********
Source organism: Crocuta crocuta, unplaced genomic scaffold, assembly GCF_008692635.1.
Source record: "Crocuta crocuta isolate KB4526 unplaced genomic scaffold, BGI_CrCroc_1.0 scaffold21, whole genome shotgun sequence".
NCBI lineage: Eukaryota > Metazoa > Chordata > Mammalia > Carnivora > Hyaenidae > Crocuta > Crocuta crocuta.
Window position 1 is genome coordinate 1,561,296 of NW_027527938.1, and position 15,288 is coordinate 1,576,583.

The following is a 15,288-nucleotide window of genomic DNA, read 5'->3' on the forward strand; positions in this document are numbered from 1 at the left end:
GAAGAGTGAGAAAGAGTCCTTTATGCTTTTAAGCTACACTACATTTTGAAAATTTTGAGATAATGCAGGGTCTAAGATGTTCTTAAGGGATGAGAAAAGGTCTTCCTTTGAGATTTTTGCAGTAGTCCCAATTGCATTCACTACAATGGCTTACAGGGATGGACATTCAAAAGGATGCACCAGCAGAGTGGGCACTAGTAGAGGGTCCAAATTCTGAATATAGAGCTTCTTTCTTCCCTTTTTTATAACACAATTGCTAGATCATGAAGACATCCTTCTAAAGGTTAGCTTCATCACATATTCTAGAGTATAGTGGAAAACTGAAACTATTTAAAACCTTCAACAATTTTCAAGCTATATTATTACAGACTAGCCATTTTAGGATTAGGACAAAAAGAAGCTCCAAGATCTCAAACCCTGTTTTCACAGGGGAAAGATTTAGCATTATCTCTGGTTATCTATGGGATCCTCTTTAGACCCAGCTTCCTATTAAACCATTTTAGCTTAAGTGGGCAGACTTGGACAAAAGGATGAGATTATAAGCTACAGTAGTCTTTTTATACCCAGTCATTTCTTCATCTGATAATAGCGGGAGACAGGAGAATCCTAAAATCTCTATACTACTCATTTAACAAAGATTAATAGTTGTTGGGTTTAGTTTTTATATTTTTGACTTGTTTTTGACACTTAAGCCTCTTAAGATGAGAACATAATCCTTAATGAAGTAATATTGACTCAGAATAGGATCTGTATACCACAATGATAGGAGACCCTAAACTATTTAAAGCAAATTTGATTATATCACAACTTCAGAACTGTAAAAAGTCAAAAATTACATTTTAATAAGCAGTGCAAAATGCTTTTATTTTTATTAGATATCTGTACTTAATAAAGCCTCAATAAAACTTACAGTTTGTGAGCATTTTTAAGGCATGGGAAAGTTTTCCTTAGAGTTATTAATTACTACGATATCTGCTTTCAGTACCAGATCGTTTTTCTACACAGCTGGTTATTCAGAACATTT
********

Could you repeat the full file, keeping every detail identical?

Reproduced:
Source organism: Crocuta crocuta, unplaced genomic scaffold, assembly GCF_008692635.1.
Source record: "Crocuta crocuta isolate KB4526 unplaced genomic scaffold, BGI_CrCroc_1.0 scaffold21, whole genome shotgun sequence".
NCBI lineage: Eukaryota > Metazoa > Chordata > Mammalia > Carnivora > Hyaenidae > Crocuta > Crocuta crocuta.
Window position 1 is genome coordinate 1,561,296 of NW_027527938.1, and position 15,288 is coordinate 1,576,583.

The following is a 15,288-nucleotide window of genomic DNA, read 5'->3' on the forward strand; positions in this document are numbered from 1 at the left end:
GAAGAGTGAGAAAGAGTCCTTTATGCTTTTAAGCTACACTACATTTTGAAAATTTTGAGATAATGCAGGGTCTAAGATGTTCTTAAGGGATGAGAAAAGGTCTTCCTTTGAGATTTTTGCAGTAGTCCCAATTGCATTCACTACAATGGCTTACAGGGATGGACATTCAAAAGGATGCACCAGCAGAGTGGGCACTAGTAGAGGGTCCAAATTCTGAATATAGAGCTTCTTTCTTCCCTTTTTTATAACACAATTGCTAGATCATGAAGACATCCTTCTAAAGGTTAGCTTCATCACATATTCTAGAGTATAGTGGAAAACTGAAACTATTTAAAACCTTCAACAATTTTCAAGCTATATTATTACAGACTAGCCATTTTAGGATTAGGACAAAAAGAAGCTCCAAGATCTCAAACCCTGTTTTCACAGGGGAAAGATTTAGCATTATCTCTGGTTATCTATGGGATCCTCTTTAGACCCAGCTTCCTATTAAACCATTTTAGCTTAAGTGGGCAGACTTGGACAAAAGGATGAGATTATAAGCTACAGTAGTCTTTTTATACCCAGTCATTTCTTCATCTGATAATAGCGGGAGACAGGAGAATCCTAAAATCTCTATACTACTCATTTAACAAAGATTAATAGTTGTTGGGTTTAGTTTTTATATTTTTGACTTGTTTTTGACACTTAAGCCTCTTAAGATGAGAACATAATCCTTAATGAAGTAATATTGACTCAGAATAGGATCTGTATACCACAATGATAGGAGACCCTAAACTATTTAAAGCAAATTTGATTATATCACAACTTCAGAACTGTAAAAAGTCAAAAATTACATTTTAATAAGCAGTGCAAAATGCTTTTATTTTTATTAGATATCTGTACTTAATAAAGCCTCAATAAAACTTACAGTTTGTGAGCATTTTTAAGGCATGGGAAAGTTTTCCTTAGAGTTATTAATTACTACGATATCTGCTTTCAGTACCAGATCGTTTTTCTACACAGCTGGTTATTCAGAACATTT